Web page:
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Clean energy journalism for a cooler tomorrow

Inside Charm Industrial’s multimillion-dollar bid to remove CO2 with plants

The high-flying startup claims to have locked away more carbon than any other venture by turning plant waste into crude-like oil and injecting it underground.
By Maria Gallucci

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A pile of dried corn leaves is shown in the foreground, near a white shipping container with the word "Charm" on the side
(Charm Industrial)

After every corn harvest, America’s farmers reap roughly 100 million tons of stover” — the stalks, leaves, silks and husks that remain after the golden-kernel crop is gathered. Some residues are typically left behind to nourish the soil. The rest can be used to generate energy or produce biofuels for cars, trucks and, increasingly, airplanes.

But Charm Industrial wants this corn detritus for entirely different reasons.

The San Francisco-based startup is using leftover corn stover and other types of biomass waste to remove carbon dioxide from the atmosphere. Its machines heat up plant matter — which contains carbon — and turn it into a dark-brown, viscous material known as bio-oil.” Charm then injects the CO2-rich liquid into underground disposal wells, where, ideally, the material will stay trapped for centuries or longer.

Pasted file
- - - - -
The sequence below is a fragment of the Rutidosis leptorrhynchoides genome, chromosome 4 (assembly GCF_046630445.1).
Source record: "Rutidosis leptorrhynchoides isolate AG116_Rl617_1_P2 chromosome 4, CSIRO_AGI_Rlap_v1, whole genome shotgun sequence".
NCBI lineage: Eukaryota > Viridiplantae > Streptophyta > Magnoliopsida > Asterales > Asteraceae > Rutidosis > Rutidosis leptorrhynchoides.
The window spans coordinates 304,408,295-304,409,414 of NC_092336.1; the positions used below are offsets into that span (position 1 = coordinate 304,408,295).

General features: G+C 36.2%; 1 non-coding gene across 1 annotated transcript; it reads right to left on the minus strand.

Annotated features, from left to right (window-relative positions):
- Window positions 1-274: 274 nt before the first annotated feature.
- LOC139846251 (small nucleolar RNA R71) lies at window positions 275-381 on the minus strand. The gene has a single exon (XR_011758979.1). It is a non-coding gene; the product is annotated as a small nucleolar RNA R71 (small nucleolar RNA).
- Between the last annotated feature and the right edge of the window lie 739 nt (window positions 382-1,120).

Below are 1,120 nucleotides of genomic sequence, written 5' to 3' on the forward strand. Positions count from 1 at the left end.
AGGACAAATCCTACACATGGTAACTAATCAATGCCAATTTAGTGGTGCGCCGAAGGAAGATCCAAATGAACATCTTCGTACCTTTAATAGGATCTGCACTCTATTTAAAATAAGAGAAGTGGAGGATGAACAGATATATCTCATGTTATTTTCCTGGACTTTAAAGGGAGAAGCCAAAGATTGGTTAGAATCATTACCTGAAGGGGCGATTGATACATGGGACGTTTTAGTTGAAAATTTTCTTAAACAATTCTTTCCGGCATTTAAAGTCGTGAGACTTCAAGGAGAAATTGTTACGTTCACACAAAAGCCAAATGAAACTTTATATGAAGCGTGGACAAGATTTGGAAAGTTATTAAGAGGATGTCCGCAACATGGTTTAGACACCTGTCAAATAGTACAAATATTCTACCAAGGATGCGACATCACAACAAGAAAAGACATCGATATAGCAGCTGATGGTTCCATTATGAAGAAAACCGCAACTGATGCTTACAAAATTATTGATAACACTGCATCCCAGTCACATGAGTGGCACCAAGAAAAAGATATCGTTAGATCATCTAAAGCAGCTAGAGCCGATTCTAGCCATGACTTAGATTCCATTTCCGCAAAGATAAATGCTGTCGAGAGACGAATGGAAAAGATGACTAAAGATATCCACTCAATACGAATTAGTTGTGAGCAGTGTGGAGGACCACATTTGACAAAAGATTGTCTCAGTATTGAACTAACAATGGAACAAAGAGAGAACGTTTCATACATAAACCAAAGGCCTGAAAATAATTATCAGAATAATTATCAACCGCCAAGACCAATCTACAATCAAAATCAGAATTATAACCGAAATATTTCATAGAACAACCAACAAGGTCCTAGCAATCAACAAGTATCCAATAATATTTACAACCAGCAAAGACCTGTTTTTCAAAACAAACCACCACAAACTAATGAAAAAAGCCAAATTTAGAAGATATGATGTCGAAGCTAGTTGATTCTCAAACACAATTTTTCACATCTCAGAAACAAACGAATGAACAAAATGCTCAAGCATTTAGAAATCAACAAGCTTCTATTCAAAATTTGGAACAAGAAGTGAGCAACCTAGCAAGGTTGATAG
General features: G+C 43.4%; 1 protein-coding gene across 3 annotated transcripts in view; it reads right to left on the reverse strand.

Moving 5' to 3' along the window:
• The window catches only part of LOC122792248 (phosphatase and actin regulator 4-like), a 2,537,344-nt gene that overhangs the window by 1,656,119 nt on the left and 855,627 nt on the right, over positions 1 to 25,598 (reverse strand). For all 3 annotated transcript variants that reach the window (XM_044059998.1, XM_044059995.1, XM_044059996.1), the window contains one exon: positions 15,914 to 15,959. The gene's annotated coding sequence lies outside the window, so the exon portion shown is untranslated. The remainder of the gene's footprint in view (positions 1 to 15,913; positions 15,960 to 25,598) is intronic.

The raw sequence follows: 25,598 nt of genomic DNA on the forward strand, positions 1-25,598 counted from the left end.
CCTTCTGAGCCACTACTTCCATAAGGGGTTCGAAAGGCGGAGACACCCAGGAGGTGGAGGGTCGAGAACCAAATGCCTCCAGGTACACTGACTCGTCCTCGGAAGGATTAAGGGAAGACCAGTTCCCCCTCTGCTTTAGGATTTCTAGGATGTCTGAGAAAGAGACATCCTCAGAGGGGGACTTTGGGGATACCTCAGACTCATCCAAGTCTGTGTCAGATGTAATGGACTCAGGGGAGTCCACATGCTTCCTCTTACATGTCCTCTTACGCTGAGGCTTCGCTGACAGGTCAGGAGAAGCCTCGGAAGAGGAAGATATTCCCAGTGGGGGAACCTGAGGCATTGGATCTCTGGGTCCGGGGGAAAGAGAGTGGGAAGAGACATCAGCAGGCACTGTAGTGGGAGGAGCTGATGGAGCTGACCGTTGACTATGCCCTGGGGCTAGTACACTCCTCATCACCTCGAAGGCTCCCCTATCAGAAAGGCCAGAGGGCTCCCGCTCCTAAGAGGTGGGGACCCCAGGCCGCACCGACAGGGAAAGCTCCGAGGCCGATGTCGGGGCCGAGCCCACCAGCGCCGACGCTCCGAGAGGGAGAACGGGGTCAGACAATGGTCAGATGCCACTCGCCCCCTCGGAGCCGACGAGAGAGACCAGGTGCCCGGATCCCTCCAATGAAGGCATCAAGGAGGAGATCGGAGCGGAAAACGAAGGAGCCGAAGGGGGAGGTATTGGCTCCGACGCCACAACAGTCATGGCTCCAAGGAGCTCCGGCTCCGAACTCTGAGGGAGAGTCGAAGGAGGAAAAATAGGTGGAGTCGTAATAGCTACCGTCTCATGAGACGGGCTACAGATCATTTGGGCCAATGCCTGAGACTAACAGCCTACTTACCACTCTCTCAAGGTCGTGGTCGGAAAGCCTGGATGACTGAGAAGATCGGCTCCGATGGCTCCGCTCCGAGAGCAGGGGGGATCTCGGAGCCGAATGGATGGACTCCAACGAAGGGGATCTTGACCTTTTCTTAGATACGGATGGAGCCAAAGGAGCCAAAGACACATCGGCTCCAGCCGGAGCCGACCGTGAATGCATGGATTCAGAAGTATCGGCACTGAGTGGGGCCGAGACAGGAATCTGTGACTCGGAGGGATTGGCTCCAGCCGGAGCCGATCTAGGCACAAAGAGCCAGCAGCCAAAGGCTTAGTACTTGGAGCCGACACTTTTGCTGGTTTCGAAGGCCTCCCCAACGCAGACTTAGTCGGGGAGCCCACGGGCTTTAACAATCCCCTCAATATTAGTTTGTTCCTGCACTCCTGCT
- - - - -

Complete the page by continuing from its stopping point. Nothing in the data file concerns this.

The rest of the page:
The company claims to have removed some 6,200 metric tons of CO2 since completing its first bio-oil injection in 2021. That’s barely a blip compared to the planet-warming emissions that countries generate every year just by burning fossil fuels. But it still amounts to more direct carbon removal than any other venture in the world says it has achieved.

Climate scientists have warned that, to avert the worst impacts of climate change, the world will need to first dramatically slash greenhouse gas emissions, while also withdrawing potentially billions of tons of carbon from the atmosphere each year by 2050.

Major corporations and investment firms are now pouring huge amounts of money into the fledgling carbon-removal field in an attempt to both get in early on a potentially huge market and also claim reductions in their own corporate emissions. Flush with this funding, startups are exploring a variety of expensive, unproven concepts — including direct air capture, enhanced weathering and aquatic carbon removal — in the hopes of developing large-scale climate solutions.

Charm has managed to catch the crowd’s attention owing to how quickly it is moving to advance its bio-oil sequestration” approach.

A white shipping container with the word "Charm" on the side is parked in a lot, next two assorted machinery
Charm's first large pyrolyzer is parked near a farm somewhere in Kansas. (Charm Industrial)

In May, Charm signed a $53 million deal with Frontier, a coalition backed by Stripe, Alphabet, Meta and other tech giants that aims to spend nearly $1 billion on permanent carbon removals. Under the offtake agreement, the first for Frontier, firms will pay Charm to permanently remove 112,000 metric tons of carbon between 2024 and 2030. A few days later, U.S. banking giant JPMorgan Chase announced it had agreed to pay Charm for nearly 29,000 metric tons of carbon removal over five years.